KONFRONTASI-India is set to hold local body elections on Thursday in Indian-administered Kashmir amid a boycott by most political parties, which have termed it "undemocratic".
Hundreds of leaders of pro-India parties, including three former chief ministers, remain in detention since New Delhi stripped the disputed region's autonomy on August 5.
Residents and political parties have criticised the timing of the "forced elections" as the state remains under a security lockdown and a near-complete communication blackout.
Shehla Rashid, a young Kashmiri politician, quit electoral politics earlier this month saying she did not want to "legitimise" New Delhi's actions in Kashmir by participating in "sham electoral exercise".
In total 26,629 village council heads will vote to elect 310 out of 316 blocks, which comprise of a group of villages, in the Muslim-majority region of seven million.
The region's main parties such as National Conference, Peoples Democratic Party and Peoples Conference and other small parties have not put up candidates, as they are opposed to the abrogation of Article 370 that granted the region special rights.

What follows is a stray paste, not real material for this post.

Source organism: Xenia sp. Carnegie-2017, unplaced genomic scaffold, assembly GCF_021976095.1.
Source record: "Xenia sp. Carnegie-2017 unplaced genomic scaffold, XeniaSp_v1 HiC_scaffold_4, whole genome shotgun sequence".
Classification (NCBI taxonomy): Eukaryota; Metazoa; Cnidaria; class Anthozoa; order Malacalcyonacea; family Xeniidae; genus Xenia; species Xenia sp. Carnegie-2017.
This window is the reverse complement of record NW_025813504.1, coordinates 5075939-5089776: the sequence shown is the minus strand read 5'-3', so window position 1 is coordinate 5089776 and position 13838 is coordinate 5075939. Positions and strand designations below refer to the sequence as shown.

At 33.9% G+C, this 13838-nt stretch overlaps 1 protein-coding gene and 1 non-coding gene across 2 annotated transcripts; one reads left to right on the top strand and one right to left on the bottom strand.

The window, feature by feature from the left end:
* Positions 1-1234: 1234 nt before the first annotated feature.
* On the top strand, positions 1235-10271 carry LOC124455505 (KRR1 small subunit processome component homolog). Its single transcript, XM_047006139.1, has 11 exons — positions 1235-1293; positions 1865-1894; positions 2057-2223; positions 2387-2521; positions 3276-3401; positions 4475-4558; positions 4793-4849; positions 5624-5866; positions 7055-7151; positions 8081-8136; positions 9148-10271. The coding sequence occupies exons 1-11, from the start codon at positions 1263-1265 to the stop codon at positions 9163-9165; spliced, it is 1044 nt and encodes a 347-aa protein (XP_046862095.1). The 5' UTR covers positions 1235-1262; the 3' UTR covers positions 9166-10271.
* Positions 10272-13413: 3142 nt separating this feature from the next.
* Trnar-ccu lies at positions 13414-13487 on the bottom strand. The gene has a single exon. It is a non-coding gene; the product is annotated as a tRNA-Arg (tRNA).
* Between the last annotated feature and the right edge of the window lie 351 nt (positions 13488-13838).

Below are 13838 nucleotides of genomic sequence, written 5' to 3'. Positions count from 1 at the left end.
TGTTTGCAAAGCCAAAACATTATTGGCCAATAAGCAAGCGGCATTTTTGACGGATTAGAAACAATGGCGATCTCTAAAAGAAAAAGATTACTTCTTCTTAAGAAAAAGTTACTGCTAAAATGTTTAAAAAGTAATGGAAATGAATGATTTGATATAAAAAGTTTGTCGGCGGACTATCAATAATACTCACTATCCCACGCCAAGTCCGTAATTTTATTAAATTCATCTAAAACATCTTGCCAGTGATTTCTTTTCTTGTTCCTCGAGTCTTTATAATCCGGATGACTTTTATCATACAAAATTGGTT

Around 60 percent village council seats remain vacant due to the boycott by the regional parties.
Most of the 1,065 candidates in the fray have been accommodated in highly guarded hotels in the main city of Srinagar hundreds of kilometres away from the villages from where they are contesting making the opposition parties to criticise the "whole process".
On Wednesday, many of these candidates went to their villages for the first time to campaign in the closed-door meetings.
"This is really worth seeing how the democracy of India lives in hotels in Kashmir," said 30-year-old, Dilshad Ahmad. "This is a forced election, we don't know what they plan to do here."
Many village heads have moved to the government-provided accommodations and hotels with their families due to fear from armed rebels. A Peoples Democratic Party activist in Anantnag was shot at on Sunday.
Asiya, 34, is staying at a hotel in old Srinagar's Khanyar with her three children. Her husband, Abdul Rasheed, is a sarpanch (village head) from Khag village in Budgam and the family has been living in the hotel, 60km away from their home.
"There is a lot of fear. Today, he has gone to his village for the first time after August 5 and I am worried about him," she told Al Jazeera sitting in her hotel room.
In another hotel on the banks of Dal Lake in the main city of Srinagar, there are 18 village heads from Shopian and Anantnag and other villages from south Kashmir are staying for the last 20 days.
Ghulam Hasan Khan, who is contesting from Ichgam in central Kashmir, said his village lacks development.
"I want to make the local hospital run 24/7 and help build better roads," Khan said.
When asked about the current situation in Kashmir, he declined to comment.